Four Muslim individuals won a seat in Australia’s largest city council in terms of population, Canterbury-Bankstown, Sydney. Among them is the first veiled Muslim woman councilor, on Saturday.
The win comes amid rising conflicts demanding a ban on Muslim women wearing the headscarf and preventing them from earning seats in public offices.
After successfully serving as the CEO to the Riverwood Community Center for 18 years, Nadia Saleh, of Lebanese descent, and an Australian resident for28 years, was elected as the first veiled Muslim councilor to the city’s council.
The center specializes in providing family services in the city which hosts 500,000 residents.
Speaking to Al Arabiya, Saleh’s Husband, Khider Saleh - who was Bankstown’s deputy mayor in three consecutive sessions for 13 years - said that 150,000 Arab immigrants constitute the city’s population, most of whom are Lebanese.
Khider was also the first Muslim and Arab to win the city’s council elections. The 31-year-old Lebanese immigrant was the leader of the ruling Australian Labor Party in this election. In the Roselands’ department, his wife and three other Muslim members won as the largest bloc in the 15-member municipal council.
Of the three other winners, Mohammed Huda and Mohammed Zaman are originally from Bangladesh. Meanwhile, the fourth winner, Lebanese national Bilal al Hayek won another department in the municipality which is comprised of five departments.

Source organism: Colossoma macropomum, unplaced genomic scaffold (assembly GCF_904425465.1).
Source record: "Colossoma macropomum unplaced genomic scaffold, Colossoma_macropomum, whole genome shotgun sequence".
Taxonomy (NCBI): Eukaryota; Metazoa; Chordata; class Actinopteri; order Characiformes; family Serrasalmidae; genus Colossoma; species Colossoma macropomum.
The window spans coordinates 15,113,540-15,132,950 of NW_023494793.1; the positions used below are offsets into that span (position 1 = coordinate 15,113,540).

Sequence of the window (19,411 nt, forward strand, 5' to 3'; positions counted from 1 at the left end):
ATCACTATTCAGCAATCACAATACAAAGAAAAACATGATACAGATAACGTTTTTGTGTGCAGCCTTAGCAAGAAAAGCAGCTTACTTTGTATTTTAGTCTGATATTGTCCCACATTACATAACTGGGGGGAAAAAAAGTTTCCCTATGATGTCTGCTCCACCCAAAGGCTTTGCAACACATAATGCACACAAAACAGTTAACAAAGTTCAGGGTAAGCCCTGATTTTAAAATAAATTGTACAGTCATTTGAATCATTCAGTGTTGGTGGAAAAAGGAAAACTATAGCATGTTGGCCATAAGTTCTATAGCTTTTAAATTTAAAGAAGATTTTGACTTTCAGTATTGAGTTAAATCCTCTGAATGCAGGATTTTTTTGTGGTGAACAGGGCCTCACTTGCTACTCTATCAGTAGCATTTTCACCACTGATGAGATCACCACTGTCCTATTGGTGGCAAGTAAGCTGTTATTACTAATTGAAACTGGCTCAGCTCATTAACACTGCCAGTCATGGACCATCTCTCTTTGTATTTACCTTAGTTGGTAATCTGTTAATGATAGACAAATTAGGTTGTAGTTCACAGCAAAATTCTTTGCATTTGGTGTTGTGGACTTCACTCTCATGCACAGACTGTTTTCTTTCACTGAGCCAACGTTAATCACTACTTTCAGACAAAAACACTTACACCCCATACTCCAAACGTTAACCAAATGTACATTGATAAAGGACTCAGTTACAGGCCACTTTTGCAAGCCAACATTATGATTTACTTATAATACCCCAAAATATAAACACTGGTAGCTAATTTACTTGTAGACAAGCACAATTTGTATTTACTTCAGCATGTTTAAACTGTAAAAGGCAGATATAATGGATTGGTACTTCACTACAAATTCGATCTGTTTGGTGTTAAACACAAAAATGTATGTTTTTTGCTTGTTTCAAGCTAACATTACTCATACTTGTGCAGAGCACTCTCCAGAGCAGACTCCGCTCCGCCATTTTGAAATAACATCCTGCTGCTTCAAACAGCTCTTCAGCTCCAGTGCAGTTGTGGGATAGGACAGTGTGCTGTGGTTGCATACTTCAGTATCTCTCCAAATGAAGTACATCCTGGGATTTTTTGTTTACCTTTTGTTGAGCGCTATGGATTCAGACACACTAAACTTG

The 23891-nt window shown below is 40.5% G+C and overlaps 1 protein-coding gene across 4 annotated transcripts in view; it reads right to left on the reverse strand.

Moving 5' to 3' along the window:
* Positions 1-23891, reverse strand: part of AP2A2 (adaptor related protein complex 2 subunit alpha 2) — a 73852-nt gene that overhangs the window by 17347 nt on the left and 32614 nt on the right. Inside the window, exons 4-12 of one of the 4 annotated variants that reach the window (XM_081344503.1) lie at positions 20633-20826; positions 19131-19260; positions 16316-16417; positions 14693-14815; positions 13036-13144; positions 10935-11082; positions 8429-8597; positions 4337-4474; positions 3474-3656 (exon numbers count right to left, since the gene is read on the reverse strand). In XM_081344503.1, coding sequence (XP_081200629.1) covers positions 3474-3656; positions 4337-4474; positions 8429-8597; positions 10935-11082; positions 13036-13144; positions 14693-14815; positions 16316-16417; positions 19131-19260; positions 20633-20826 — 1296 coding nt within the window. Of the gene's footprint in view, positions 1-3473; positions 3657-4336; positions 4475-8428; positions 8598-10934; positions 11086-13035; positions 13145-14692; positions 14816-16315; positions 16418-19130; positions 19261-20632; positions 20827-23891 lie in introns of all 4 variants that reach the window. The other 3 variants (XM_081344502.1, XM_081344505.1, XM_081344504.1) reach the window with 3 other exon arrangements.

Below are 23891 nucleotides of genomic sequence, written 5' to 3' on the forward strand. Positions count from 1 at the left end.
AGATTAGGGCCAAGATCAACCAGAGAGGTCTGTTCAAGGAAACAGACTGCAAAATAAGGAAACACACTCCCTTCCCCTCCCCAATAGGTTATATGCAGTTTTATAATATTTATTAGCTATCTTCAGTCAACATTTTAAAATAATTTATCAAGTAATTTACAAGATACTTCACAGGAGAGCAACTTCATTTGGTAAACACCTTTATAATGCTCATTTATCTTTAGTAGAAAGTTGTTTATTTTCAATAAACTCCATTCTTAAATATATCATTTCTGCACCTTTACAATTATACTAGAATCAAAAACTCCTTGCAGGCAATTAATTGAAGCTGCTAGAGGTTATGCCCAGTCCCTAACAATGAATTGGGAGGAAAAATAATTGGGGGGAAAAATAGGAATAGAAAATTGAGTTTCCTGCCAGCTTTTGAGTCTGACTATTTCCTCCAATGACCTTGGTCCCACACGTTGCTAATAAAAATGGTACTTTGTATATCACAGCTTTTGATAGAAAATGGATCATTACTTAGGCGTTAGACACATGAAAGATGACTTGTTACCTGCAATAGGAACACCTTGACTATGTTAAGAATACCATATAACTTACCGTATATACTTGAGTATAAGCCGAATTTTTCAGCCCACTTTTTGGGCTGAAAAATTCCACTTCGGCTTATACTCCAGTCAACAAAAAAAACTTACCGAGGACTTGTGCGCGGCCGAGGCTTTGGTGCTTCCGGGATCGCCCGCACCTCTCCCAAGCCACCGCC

Khider, a father of four with Nadia, described her win as a very important achievement. Al Arabiya.net found that news of Nadia’s win was a prominent headline in various international media outlets, including British Daily Mail and Indonesian Tribun Style.
It was also prominent in dozens of Australian media outlets. “This is because her win came amidst campaigns fought by Australian deputies, parties and some racists and extremists against Islam and Muslims,” said Khider.
Khider continued saying that Muslims constitute about 110,000 individuals in Canterbury-Bankstown. “This is more people than the Australian state of Tasmania’s entire population,” he added.
The ill-intentioned campaigns seeking to prevent Muslims from participating in the elections and banning their inclusion as part of Australia’s social fabric “back-fired,” said Khider.
“This is thanks to the Australian people’s awareness and condemn of Islamophobia,” he added.
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